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      04-26-2018, 07:53 AM   #133
bbnks2
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Originally Posted by brakthru View Post
How does your car behave now without ediff enabled?
Do you have an LSD?
Manual or auto?
Can you spin around corners no problem?
WOT launches and get a good amount of wheel spin? Or do you have to brake torque if auto?
Or do you feel the car is still rather controlled to some degree even when getting aggressive?
Sounds like you just want to burn rubber. You should be able to spin tires and drift around corners just fine with e-diff.... E-diff does not prevent wheel spin. Its goal is to keep both wheels spinning at the same speed.

I disabled it to see how it felt a while back. The car is LESS likely to "drift" because the inside tire will spin and all the torque will transfer to that wheel. In that sense, the car actually felt more easily controlled (less loose), but putting power down without spinning the inside wheel was difficult and almost always ended up in being slower around corners.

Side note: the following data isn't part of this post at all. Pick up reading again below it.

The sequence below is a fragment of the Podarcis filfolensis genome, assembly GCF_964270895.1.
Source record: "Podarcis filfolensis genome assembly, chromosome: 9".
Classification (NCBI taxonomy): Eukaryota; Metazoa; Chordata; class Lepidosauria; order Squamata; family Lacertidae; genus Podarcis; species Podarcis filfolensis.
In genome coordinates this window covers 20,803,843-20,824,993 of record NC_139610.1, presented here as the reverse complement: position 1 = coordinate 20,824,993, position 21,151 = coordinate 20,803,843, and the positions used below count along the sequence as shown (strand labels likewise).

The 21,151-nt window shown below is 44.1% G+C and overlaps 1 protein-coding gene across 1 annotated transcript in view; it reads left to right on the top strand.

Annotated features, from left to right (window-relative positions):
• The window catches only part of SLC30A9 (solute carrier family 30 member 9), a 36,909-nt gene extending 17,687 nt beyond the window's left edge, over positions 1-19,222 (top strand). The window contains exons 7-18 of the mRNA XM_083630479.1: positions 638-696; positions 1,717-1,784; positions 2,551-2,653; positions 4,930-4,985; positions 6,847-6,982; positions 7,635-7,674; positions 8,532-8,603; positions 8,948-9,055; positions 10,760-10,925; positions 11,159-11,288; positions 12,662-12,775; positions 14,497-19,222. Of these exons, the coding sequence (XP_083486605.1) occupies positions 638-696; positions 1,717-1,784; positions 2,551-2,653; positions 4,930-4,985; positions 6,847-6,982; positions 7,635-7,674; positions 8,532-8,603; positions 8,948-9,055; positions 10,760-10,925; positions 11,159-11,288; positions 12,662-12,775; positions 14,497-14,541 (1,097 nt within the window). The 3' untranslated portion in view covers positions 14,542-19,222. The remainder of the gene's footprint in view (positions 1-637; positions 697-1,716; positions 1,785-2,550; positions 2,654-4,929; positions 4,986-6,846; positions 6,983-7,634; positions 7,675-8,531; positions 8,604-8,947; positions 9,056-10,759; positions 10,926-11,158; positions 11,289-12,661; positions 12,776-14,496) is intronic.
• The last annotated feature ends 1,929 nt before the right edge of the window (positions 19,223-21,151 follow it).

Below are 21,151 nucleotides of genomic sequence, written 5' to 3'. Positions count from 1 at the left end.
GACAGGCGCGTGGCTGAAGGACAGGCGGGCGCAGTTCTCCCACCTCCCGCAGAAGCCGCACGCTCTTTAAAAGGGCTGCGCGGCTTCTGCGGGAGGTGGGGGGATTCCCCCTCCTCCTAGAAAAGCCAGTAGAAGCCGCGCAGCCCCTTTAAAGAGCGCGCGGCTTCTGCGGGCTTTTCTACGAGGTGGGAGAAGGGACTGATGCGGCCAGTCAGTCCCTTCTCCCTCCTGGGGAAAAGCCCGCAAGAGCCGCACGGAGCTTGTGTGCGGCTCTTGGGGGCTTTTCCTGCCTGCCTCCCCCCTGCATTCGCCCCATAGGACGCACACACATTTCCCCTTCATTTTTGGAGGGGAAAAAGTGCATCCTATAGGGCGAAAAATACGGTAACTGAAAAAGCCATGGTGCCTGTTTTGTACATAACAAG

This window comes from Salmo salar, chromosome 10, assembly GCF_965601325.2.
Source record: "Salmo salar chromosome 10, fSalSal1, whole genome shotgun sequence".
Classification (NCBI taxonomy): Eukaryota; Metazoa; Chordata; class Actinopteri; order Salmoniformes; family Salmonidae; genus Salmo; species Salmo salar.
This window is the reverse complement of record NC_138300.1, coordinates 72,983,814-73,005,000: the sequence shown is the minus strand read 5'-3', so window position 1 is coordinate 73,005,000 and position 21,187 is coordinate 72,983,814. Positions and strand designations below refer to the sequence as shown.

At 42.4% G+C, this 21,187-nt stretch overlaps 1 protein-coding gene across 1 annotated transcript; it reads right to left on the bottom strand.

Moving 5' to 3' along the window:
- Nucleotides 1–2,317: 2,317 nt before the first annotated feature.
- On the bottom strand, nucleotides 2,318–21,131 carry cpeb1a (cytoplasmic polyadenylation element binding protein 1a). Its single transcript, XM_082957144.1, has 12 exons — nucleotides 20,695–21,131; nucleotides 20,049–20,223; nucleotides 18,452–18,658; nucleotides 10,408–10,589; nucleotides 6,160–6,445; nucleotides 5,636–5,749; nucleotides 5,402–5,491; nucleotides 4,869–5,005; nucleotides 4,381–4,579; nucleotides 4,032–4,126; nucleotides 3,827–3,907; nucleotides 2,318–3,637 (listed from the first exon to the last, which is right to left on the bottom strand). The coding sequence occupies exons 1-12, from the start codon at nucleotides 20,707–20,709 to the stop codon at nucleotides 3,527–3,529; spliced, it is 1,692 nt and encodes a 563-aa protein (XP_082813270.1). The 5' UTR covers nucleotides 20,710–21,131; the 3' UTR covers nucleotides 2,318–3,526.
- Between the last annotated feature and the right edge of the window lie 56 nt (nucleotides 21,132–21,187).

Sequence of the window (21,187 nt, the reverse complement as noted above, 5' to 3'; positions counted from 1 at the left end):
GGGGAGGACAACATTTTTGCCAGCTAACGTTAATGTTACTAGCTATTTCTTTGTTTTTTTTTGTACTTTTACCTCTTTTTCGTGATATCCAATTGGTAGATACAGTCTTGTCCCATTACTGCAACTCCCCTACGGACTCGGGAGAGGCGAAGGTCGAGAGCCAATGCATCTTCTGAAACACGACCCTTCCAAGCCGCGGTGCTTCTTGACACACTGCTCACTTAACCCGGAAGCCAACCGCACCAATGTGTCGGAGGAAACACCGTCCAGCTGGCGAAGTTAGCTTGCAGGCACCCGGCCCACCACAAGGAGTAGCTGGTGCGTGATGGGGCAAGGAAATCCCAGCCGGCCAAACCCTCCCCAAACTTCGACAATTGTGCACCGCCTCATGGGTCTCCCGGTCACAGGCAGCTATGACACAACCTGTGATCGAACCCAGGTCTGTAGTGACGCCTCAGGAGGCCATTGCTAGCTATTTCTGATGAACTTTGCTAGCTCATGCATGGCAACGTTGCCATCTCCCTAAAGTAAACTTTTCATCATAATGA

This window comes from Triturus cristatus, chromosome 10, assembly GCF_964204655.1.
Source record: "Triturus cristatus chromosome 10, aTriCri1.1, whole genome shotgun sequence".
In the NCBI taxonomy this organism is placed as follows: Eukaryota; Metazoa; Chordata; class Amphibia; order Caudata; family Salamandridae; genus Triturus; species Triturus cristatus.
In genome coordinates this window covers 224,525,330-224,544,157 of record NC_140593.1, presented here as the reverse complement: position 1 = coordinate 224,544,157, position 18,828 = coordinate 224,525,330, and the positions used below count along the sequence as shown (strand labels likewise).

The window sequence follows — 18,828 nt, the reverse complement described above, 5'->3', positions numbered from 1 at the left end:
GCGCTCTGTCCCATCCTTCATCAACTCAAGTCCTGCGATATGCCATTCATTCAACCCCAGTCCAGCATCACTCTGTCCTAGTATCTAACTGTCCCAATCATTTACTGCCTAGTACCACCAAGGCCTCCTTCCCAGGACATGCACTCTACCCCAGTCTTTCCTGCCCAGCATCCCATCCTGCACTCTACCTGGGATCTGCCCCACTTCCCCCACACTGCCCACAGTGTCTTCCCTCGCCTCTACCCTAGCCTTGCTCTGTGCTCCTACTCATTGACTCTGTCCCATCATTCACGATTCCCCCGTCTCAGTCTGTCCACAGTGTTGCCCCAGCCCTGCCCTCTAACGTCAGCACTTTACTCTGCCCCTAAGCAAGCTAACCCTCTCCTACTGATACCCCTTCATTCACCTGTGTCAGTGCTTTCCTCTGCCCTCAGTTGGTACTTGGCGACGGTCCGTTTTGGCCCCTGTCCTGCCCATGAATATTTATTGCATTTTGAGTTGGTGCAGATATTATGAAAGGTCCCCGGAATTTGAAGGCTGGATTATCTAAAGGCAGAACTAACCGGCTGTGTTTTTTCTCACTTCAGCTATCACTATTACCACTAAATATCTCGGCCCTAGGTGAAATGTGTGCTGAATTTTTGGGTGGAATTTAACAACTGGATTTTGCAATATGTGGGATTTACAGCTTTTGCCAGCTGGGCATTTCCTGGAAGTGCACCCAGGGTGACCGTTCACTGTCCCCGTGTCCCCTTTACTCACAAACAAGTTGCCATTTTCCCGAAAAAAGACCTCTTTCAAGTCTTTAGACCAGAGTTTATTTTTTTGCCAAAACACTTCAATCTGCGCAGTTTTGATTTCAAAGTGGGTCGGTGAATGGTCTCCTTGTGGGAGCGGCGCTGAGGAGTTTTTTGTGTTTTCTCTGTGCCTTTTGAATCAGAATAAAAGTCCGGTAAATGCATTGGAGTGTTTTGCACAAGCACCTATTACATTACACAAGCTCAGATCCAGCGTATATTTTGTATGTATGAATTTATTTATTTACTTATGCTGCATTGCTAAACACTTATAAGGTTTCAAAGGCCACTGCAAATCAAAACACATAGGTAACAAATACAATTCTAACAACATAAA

Not sure what a "WOT" launch is... I launch my manual at around 2700rpms-3700rpms when tires are hot and sticky. Anything more and all I do is spin. Disabling e-diff probably made launching much worse since one axel is shorter than the other. One tire almost always broke traction before the other which made the launch slower off the line.

Long story short, don't disable e-diff without having a mechanical diff unless you have a stock tune and some very sticky tires (you won't spin wheels).

I now have a mechanical diff with e-diff disabled (M3 visco-lok). I can drift much more easily if that's your goal... Car feels much better in all aspects than when using the stock e-diff.
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      04-26-2018, 11:37 PM   #134
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Quote: